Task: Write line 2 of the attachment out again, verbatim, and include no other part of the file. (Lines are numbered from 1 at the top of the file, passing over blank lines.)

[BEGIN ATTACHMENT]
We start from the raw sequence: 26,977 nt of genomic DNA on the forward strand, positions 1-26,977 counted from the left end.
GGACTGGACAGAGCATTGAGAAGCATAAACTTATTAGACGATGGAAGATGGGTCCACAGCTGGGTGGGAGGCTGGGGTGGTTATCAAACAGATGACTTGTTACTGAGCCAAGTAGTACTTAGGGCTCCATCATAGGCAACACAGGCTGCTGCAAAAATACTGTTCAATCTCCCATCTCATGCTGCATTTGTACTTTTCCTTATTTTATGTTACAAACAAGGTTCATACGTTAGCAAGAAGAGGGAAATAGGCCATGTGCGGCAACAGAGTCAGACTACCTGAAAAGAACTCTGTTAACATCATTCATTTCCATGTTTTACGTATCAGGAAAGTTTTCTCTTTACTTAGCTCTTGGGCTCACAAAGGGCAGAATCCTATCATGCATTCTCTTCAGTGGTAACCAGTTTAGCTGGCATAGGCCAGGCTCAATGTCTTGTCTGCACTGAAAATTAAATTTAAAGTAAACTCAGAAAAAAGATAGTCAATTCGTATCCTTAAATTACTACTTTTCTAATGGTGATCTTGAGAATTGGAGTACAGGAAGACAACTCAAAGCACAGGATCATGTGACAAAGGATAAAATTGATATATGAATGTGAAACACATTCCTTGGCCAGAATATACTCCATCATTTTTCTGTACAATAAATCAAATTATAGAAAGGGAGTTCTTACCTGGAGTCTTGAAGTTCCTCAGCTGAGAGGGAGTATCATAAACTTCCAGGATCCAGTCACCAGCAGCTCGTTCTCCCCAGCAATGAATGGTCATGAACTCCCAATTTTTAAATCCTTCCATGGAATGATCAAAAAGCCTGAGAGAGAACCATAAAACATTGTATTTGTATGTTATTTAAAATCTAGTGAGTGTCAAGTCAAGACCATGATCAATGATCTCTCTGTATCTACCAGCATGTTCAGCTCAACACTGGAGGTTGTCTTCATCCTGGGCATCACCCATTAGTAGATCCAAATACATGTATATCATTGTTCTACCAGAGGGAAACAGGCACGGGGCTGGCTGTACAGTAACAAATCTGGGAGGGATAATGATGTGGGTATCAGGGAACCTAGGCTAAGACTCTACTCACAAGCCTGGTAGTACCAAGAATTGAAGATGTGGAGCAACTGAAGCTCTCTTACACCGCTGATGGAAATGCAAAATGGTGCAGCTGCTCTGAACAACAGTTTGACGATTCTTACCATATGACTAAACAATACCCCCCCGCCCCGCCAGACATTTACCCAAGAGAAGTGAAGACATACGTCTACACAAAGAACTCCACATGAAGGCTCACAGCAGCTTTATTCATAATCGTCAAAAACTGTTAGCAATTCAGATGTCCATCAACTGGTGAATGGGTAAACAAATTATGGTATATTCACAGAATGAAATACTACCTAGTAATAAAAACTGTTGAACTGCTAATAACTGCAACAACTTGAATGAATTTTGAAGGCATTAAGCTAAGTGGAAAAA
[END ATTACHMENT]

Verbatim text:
GGACTGGACAGAGCATTGAGAAGCATAAACTTATTAGACGATGGAAGATGGGTCCACAGCTGGGTGGGAGGCTGGGGTGGTTATCAAACAGATGACTTGTTACTGAGCCAAGTAGTACTTAGGGCTCCATCATAGGCAACACAGGCTGCTGCAAAAATACTGTTCAATCTCCCATCTCATGCTGCATTTGTACTTTTCCTTATTTTATGTTACAAACAAGGTTCATACGTTAGCAAGAAGAGGGAAATAGGCCATGTGCGGCAACAGAGTCAGACTACCTGAAAAGAACTCTGTTAACATCATTCATTTCCATGTTTTACGTATCAGGAAAGTTTTCTCTTTACTTAGCTCTTGGGCTCACAAAGGGCAGAATCCTATCATGCATTCTCTTCAGTGGTAACCAGTTTAGCTGGCATAGGCCAGGCTCAATGTCTTGTCTGCACTGAAAATTAAATTTAAAGTAAACTCAGAAAAAAGATAGTCAATTCGTATCCTTAAATTACTACTTTTCTAATGGTGATCTTGAGAATTGGAGTACAGGAAGACAACTCAAAGCACAGGATCATGTGACAAAGGATAAAATTGATATATGAATGTGAAACACATTCCTTGGCCAGAATATACTCCATCATTTTTCTGTACAATAAATCAAATTATAGAAAGGGAGTTCTTACCTGGAGTCTTGAAGTTCCTCAGCTGAGAGGGAGTATCATAAACTTCCAGGATCCAGTCACCAGCAGCTCGTTCTCCCCAGCAATGAATGGTCATGAACTCCCAATTTTTAAATCCTTCCATGGAATGATCAAAAAGCCTGAGAGAGAACCATAAAACATTGTATTTGTATGTTATTTAAAATCTAGTGAGTGTCAAGTCAAGACCATGATCAATGATCTCTCTGTATCTACCAGCATGTTCAGCTCAACACTGGAGGTTGTCTTCATCCTGGGCATCACCCATTAGTAGATCCAAATACATGTATATCATTGTTCTACCAGAGGGAAACAGGCACGGGGCTGGCTGTACAGTAACAAATCTGGGAGGGATAATGATGTGGGTATCAGGGAACCTAGGCTAAGACTCTACTCACAAGCCTGGTAGTACCAAGAATTGAAGATGTGGAGCAACTGAAGCTCTCTTACACCGCTGATGGAAATGCAAAATGGTGCAGCTGCTCTGAACAACAGTTTGACGATTCTTACCATATGACTAAACAATACCCCCCCGCCCCGCCAGACATTTACCCAAGAGAAGTGAAGACATACGTCTACACAAAGAACTCCACATGAAGGCTCACAGCAGCTTTATTCATAATCGTCAAAAACTGTTAGCAATTCAGATGTCCATCAACTGGTGAATGGGTAAACAAATTATGGTATATTCACAGAATGAAATACTACCTAGTAATAAAAACTGTTGAACTGCTAATAACTGCAACAACTTGAATGAATTTTGAAGGCATTAAGCTAAGTGGAAAAA